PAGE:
Once again, another question that came in via Quora. The issue at hand is, what do you do to balance experts and novices in a game? Especially if there are persistent elements like leaderboards in the design, which tend to cement experts towards the top?
This is a big issue as games become more persistent and emphasize multiplayer aspects more heavily. Single-player games now swim in a soup of constantly connected profiles with all sorts of achievement and expertise data, effectively rendering them all multiplayer via the addition of a metagame. And we should not forget: the average player is below average; or to be more precise, the median player will have a win-loss record that is lower than the mean or average win-loss record, because the high-skill players win a disproportionate percentage of the match-ups. This results in the mode for the win-loss record curve being “loss.” (For more on how Pareto curves manifest in this sort of persistent environment, I refer you to my 2003 talk on “Small Worlds” [PDF]).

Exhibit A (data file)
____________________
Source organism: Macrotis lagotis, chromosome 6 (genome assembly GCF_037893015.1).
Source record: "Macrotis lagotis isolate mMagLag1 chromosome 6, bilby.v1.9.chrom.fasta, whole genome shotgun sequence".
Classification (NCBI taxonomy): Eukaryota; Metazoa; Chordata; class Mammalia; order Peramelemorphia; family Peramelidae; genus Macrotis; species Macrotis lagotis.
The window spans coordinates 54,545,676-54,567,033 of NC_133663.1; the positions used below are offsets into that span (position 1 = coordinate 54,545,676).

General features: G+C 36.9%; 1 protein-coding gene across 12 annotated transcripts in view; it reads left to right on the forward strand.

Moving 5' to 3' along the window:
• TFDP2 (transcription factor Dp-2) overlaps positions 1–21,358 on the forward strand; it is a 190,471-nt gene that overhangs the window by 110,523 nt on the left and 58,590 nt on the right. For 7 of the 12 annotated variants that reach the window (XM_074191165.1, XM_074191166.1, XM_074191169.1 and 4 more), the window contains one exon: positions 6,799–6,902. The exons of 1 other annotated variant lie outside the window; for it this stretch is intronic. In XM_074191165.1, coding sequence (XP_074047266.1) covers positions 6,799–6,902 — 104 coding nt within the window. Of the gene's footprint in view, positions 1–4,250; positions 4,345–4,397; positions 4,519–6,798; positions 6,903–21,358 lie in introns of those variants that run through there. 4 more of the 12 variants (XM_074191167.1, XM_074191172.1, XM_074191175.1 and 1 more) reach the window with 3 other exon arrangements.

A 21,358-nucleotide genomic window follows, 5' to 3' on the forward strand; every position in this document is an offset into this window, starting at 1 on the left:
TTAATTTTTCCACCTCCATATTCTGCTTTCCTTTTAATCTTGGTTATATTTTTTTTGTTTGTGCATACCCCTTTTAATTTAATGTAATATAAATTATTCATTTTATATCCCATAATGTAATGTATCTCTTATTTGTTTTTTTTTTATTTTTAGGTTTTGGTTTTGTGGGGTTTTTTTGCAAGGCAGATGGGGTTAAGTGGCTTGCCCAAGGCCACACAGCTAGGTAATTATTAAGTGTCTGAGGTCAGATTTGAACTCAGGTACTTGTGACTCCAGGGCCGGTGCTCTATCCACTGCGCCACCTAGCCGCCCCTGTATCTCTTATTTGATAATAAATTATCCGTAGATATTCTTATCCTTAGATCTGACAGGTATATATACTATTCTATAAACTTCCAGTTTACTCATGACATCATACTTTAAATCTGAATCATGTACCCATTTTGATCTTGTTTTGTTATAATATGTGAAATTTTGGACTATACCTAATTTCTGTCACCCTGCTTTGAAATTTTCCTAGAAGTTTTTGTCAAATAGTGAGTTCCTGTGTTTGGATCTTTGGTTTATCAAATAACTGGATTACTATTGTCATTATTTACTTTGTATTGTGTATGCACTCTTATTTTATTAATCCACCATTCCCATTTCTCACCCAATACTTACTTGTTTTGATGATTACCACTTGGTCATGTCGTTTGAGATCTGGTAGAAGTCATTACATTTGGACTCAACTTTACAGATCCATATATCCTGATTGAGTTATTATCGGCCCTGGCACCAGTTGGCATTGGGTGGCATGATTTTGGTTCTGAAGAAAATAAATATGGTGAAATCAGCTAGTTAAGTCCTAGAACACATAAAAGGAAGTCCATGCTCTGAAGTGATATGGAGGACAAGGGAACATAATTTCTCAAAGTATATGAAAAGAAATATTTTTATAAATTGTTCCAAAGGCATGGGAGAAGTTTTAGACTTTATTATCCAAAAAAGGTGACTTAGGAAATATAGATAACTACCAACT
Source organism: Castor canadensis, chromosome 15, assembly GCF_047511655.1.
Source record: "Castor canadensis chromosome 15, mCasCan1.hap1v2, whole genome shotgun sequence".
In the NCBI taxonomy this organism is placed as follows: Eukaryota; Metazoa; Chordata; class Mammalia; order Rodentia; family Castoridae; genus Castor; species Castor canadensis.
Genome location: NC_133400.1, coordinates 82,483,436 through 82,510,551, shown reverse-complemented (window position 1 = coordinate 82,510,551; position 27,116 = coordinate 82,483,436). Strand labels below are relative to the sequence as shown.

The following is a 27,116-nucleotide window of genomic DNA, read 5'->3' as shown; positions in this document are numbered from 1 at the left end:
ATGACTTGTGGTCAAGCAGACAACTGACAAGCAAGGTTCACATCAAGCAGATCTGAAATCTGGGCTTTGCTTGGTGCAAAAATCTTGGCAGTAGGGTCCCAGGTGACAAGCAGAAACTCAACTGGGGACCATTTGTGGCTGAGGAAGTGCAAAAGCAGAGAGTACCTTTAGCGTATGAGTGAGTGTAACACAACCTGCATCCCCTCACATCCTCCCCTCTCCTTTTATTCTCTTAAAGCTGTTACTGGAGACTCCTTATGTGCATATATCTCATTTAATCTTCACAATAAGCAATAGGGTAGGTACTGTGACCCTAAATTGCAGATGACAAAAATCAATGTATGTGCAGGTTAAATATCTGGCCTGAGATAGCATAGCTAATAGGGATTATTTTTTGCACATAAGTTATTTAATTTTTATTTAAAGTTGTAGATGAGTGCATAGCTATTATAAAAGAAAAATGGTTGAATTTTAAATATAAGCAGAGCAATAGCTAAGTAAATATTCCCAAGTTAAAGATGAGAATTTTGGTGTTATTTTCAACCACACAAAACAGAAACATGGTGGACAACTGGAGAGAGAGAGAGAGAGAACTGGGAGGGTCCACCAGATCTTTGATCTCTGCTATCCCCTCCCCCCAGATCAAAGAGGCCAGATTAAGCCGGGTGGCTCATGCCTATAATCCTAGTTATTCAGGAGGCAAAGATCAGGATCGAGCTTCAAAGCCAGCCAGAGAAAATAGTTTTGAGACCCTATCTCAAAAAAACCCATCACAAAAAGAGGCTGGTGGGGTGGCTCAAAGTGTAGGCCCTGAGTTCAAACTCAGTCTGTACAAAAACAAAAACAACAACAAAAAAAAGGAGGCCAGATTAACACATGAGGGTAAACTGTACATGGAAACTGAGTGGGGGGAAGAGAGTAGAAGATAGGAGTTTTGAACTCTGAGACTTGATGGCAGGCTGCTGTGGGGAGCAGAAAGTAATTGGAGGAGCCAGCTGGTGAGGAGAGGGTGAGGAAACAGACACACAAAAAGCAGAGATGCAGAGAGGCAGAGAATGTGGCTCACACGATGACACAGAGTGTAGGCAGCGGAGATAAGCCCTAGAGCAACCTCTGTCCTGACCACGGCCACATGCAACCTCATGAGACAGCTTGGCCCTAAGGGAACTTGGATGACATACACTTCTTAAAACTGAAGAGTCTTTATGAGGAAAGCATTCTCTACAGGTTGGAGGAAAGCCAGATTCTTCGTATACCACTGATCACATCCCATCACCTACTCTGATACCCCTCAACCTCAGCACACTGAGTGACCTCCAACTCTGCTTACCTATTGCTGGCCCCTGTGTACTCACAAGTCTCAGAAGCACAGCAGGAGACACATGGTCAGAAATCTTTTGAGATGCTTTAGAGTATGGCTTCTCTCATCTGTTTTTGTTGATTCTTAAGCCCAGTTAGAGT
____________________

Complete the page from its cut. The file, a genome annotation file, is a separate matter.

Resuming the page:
This sort of accumulated record of expertise can serve as a huge disincentive to participate. Novices will look at high ratings and consider the game hopeless. Nobody likes feeling inadequate. And of course, once in an actual game session in any sort of competitive scenario, it is rare for the match to actually be between perfectly matched opponents. It doesn’t even take a significant skill gap for an accumulated win-loss record between a novice and a ninja squirrel to begin to look pretty dismal. And of course, in skill-based systems that lack infrastructure, people can try to hide their ratings — that’s the basis behind being a pool shark.
There is no way known to solve this issue. In fact, balancing arbitrary teams, for example, is an NP-Hard problem. Fortunately, there’s a pretty standard grab-bag of tricks to ameliorate the issue: